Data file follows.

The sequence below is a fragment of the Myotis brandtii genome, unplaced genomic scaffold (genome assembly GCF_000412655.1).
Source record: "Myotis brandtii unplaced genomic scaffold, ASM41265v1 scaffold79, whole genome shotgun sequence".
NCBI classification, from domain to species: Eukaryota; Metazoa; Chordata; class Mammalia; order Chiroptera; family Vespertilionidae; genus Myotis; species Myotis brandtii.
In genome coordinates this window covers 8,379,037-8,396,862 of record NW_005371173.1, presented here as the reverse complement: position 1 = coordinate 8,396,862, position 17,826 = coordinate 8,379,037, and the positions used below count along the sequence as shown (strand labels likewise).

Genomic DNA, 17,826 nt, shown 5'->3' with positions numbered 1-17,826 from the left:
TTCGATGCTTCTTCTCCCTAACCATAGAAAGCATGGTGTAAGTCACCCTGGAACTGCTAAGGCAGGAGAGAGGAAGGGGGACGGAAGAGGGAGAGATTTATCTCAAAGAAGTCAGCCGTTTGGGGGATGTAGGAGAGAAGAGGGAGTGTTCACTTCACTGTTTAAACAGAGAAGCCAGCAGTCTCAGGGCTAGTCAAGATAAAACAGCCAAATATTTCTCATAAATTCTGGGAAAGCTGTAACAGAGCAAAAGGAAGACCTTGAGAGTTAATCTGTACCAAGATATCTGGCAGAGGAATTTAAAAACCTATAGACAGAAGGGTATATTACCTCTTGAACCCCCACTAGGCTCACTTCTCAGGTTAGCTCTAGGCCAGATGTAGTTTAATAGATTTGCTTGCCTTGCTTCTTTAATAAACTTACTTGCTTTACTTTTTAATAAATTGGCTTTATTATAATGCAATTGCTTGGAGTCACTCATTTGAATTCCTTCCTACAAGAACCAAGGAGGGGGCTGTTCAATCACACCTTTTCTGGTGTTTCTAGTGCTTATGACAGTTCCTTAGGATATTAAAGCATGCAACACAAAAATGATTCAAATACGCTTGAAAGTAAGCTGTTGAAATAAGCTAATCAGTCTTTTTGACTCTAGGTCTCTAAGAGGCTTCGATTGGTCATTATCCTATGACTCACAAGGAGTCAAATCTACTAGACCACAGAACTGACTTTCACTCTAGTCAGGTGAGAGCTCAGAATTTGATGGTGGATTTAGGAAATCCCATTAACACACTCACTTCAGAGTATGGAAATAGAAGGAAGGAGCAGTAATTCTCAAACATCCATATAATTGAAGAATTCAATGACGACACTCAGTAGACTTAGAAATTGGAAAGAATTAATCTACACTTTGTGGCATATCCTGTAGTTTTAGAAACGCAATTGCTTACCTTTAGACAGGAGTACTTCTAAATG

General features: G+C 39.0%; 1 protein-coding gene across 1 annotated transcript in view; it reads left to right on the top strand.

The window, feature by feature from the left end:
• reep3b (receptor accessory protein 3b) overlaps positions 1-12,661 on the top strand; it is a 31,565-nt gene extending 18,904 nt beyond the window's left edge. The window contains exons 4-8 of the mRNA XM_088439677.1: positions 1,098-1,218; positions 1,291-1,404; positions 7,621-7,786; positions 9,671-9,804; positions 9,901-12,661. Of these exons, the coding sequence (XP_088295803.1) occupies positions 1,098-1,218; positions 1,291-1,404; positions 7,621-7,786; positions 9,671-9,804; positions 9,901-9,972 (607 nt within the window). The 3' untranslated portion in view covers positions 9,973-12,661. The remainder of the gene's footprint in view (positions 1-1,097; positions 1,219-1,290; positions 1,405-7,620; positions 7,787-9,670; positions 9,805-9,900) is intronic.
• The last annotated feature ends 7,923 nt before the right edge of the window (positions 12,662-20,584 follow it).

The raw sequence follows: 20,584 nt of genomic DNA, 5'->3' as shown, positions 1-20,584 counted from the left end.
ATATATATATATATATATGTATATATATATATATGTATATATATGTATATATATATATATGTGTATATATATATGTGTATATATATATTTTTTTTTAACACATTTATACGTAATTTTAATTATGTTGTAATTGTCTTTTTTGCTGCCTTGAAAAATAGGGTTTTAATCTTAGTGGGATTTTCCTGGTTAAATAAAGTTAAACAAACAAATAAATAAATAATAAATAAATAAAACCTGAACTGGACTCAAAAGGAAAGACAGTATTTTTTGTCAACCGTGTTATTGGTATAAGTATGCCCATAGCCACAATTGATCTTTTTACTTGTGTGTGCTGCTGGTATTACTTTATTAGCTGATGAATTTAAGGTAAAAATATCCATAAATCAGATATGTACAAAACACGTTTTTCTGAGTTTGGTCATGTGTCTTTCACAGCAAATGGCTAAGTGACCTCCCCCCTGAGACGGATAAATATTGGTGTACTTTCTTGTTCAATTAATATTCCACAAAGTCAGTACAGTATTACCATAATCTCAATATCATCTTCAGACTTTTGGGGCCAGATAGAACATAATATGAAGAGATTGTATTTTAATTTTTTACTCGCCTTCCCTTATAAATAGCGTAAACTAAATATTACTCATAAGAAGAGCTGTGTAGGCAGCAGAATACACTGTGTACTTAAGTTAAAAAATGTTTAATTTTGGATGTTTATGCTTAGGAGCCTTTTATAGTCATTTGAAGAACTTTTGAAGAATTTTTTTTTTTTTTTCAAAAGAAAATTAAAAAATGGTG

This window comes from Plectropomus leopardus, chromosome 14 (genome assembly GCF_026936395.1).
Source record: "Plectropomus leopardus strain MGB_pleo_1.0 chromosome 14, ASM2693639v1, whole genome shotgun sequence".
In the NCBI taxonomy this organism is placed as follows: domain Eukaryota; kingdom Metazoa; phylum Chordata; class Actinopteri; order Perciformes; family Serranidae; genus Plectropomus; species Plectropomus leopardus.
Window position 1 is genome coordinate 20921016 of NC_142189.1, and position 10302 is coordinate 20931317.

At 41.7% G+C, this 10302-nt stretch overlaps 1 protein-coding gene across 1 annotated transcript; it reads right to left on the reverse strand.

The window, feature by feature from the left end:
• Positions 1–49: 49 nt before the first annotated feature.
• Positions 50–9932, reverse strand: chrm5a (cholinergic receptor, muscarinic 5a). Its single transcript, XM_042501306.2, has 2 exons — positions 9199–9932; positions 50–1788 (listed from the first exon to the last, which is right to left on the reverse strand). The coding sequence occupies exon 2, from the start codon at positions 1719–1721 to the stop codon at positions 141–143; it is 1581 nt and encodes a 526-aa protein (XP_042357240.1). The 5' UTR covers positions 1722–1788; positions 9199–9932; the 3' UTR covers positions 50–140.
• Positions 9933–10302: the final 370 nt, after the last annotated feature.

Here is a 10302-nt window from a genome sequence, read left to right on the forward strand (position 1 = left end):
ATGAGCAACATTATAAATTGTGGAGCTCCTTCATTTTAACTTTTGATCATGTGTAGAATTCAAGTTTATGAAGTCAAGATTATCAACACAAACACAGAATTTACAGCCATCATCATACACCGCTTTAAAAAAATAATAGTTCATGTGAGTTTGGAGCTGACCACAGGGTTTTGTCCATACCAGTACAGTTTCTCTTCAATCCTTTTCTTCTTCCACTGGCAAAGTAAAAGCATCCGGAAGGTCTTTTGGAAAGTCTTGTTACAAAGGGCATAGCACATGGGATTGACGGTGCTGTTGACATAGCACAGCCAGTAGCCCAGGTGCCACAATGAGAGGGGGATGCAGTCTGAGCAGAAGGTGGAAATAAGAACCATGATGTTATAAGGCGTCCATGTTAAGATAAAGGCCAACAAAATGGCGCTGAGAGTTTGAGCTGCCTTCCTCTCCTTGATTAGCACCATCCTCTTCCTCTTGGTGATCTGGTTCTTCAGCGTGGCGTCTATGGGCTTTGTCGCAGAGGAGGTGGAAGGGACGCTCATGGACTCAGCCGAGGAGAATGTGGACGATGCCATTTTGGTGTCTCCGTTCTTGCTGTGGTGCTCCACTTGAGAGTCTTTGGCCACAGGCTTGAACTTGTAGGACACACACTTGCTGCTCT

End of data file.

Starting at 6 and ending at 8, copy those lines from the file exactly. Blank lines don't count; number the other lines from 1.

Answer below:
TTCGATGCTTCTTCTCCCTAACCATAGAAAGCATGGTGTAAGTCACCCTGGAACTGCTAAGGCAGGAGAGAGGAAGGGGGACGGAAGAGGGAGAGATTTATCTCAAAGAAGTCAGCCGTTTGGGGGATGTAGGAGAGAAGAGGGAGTGTTCACTTCACTGTTTAAACAGAGAAGCCAGCAGTCTCAGGGCTAGTCAAGATAAAACAGCCAAATATTTCTCATAAATTCTGGGAAAGCTGTAACAGAGCAAAAGGAAGACCTTGAGAGTTAATCTGTACCAAGATATCTGGCAGAGGAATTTAAAAACCTATAGACAGAAGGGTATATTACCTCTTGAACCCCCACTAGGCTCACTTCTCAGGTTAGCTCTAGGCCAGATGTAGTTTAATAGATTTGCTTGCCTTGCTTCTTTAATAAACTTACTTGCTTTACTTTTTAATAAATTGGCTTTATTATAATGCAATTGCTTGGAGTCACTCATTTGAATTCCTTCCTACAAGAACCAAGGAGGGGGCTGTTCAATCACACCTTTTCTGGTGTTTCTAGTGCTTATGACAGTTCCTTAGGATATTAAAGCATGCAACACAAAAATGATTCAAATACGCTTGAAAGTAAGCTGTTGAAATAAGCTAATCAGTCTTTTTGACTCTAGGTCTCTAAGAGGCTTCGATTGGTCATTATCCTATGACTCACAAGGAGTCAAATCTACTAGACCACAGAACTGACTTTCACTCTAGTCAGGTGAGAGCTCAGAATTTGATGGTGGATTTAGGAAATCCCATTAACACACTCACTTCAGAGTATGGAAATAGAAGGAAGGAGCAGTAATTCTCAAACATCCATATAATTGAAGAATTCAATGACGACACTCAGTAGACTTAGAAATTGGAAAGAATTAATCTACACTTTGTGGCATATCCTGTAGTTTTAGAAACGCAATTGCTTACCTTTAGACAGGAGTACTTCTAAATG

General features: G+C 39.0%; 1 protein-coding gene across 1 annotated transcript in view; it reads left to right on the top strand.

The window, feature by feature from the left end: